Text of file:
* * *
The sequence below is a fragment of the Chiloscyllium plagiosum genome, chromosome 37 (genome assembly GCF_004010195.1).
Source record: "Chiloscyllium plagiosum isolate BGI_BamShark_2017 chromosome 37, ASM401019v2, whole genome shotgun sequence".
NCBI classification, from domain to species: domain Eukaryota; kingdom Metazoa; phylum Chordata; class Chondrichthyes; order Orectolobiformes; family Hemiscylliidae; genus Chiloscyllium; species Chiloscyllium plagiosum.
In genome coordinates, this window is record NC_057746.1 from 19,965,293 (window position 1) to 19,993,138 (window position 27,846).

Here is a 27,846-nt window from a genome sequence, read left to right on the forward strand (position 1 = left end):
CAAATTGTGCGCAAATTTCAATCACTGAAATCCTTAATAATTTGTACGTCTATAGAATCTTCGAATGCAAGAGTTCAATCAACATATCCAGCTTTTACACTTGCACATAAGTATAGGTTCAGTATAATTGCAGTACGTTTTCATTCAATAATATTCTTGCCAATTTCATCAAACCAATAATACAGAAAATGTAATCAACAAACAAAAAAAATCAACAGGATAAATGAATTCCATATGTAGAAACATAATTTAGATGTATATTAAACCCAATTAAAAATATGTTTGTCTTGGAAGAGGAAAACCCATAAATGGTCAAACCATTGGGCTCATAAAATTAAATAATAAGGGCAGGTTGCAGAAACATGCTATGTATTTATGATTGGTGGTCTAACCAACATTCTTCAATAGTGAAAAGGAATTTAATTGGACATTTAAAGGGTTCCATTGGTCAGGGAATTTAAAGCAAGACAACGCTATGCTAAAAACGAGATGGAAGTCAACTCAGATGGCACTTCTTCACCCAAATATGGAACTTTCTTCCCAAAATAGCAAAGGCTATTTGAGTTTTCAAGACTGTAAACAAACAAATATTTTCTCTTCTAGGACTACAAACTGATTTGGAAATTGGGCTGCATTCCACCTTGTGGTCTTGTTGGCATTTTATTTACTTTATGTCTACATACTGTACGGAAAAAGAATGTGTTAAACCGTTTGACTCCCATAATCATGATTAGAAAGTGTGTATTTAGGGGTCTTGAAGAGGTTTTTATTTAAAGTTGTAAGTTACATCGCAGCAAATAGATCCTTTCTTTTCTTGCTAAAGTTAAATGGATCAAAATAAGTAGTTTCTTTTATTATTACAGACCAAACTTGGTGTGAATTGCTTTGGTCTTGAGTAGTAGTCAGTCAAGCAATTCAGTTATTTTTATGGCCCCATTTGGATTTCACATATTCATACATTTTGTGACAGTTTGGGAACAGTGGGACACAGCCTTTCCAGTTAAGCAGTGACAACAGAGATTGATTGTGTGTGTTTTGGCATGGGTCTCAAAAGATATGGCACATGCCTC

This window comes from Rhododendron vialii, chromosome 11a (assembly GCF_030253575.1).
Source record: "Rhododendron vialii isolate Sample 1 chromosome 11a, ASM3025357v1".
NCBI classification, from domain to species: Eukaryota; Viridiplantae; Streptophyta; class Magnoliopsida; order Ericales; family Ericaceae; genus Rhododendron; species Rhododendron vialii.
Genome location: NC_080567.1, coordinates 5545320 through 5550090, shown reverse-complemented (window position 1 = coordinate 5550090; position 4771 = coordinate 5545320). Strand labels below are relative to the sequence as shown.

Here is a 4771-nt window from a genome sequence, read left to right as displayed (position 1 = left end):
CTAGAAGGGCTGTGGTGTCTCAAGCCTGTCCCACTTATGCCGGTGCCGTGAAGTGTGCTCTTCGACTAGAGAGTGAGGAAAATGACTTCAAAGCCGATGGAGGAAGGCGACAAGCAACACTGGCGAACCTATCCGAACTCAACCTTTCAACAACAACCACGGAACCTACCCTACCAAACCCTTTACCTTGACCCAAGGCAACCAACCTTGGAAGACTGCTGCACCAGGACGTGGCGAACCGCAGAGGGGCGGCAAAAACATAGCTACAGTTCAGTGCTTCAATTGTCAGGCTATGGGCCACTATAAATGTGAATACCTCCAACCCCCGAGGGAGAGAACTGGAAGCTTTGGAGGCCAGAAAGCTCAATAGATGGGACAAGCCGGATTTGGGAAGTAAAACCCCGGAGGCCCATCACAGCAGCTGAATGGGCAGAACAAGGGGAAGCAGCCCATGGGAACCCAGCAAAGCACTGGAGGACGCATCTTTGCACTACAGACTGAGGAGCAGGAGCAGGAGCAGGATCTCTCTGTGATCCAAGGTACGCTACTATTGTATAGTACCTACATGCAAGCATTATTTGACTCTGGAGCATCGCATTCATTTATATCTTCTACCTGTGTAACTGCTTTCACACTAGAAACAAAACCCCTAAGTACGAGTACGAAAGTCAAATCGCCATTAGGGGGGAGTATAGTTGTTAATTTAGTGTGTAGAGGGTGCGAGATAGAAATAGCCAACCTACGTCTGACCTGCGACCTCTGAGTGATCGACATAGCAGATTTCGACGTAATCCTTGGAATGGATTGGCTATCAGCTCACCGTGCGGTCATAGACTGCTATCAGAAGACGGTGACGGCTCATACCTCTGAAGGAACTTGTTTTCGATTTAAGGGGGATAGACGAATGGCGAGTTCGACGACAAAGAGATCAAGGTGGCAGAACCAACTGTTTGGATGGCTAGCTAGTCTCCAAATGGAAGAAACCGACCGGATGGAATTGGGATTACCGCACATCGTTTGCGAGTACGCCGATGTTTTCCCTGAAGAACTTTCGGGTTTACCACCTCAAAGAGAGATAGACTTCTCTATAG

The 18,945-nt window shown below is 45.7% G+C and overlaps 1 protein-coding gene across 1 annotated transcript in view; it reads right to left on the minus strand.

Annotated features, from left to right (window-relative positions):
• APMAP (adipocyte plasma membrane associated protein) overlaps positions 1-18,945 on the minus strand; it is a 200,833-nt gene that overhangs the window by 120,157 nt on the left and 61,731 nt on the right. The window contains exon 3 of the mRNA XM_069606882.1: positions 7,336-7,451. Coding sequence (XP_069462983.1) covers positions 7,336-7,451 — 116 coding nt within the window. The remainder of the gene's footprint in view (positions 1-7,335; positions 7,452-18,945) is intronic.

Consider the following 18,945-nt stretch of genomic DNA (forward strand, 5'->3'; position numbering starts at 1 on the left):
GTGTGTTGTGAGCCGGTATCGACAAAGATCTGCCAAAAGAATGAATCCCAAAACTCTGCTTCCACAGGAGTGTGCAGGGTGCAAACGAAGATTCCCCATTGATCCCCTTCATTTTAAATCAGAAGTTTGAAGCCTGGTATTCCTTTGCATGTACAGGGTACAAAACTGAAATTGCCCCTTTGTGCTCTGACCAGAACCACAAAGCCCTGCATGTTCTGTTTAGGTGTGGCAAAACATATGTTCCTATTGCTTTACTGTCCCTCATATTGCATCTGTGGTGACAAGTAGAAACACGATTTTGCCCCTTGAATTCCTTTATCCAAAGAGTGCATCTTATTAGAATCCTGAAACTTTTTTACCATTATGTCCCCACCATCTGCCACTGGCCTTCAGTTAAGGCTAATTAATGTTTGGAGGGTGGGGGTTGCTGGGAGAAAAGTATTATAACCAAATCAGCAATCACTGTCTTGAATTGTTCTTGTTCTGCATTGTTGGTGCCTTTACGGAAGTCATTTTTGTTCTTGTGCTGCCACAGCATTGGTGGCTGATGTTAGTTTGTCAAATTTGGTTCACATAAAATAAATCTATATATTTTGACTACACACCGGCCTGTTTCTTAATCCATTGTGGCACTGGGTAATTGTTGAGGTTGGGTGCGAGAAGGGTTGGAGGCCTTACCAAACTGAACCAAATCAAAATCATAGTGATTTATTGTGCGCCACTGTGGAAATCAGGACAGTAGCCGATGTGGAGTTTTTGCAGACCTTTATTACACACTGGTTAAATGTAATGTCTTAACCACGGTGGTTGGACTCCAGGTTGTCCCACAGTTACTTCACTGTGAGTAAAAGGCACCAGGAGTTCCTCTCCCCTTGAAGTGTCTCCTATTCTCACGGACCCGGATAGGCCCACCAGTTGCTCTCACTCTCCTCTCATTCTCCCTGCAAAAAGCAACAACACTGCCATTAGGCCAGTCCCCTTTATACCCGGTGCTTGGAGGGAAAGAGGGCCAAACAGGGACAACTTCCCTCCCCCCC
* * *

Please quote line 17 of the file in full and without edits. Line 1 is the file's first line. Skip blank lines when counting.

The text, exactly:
GTGTGTTGTGAGCCGGTATCGACAAAGATCTGCCAAAAGAATGAATCCCAAAACTCTGCTTCCACAGGAGTGTGCAGGGTGCAAACGAAGATTCCCCATTGATCCCCTTCATTTTAAATCAGAAGTTTGAAGCCTGGTATTCCTTTGCATGTACAGGGTACAAAACTGAAATTGCCCCTTTGTGCTCTGACCAGAACCACAAAGCCCTGCATGTTCTGTTTAGGTGTGGCAAAACATATGTTCCTATTGCTTTACTGTCCCTCATATTGCATCTGTGGTGACAAGTAGAAACACGATTTTGCCCCTTGAATTCCTTTATCCAAAGAGTGCATCTTATTAGAATCCTGAAACTTTTTTACCATTATGTCCCCACCATCTGCCACTGGCCTTCAGTTAAGGCTAATTAATGTTTGGAGGGTGGGGGTTGCTGGGAGAAAAGTATTATAACCAAATCAGCAATCACTGTCTTGAATTGTTCTTGTTCTGCATTGTTGGTGCCTTTACGGAAGTCATTTTTGTTCTTGTGCTGCCACAGCATTGGTGGCTGATGTTAGTTTGTCAAATTTGGTTCACATAAAATAAATCTATATATTTTGACTACACACCGGCCTGTTTCTTAATCCATTGTGGCACTGGGTAATTGTTGAGGTTGGGTGCGAGAAGGGTTGGAGGCCTTACCAAACTGAACCAAATCAAAATCATAGTGATTTATTGTGCGCCACTGTGGAAATCAGGACAGTAGCCGATGTGGAGTTTTTGCAGACCTTTATTACACACTGGTTAAATGTAATGTCTTAACCACGGTGGTTGGACTCCAGGTTGTCCCACAGTTACTTCACTGTGAGTAAAAGGCACCAGGAGTTCCTCTCCCCTTGAAGTGTCTCCTATTCTCACGGACCCGGATAGGCCCACCAGTTGCTCTCACTCTCCTCTCATTCTCCCTGCAAAAAGCAACAACACTGCCATTAGGCCAGTCCCCTTTATACCCGGTGCTTGGAGGGAAAGAGGGCCAAACAGGGACAACTTCCCTCCCCCCC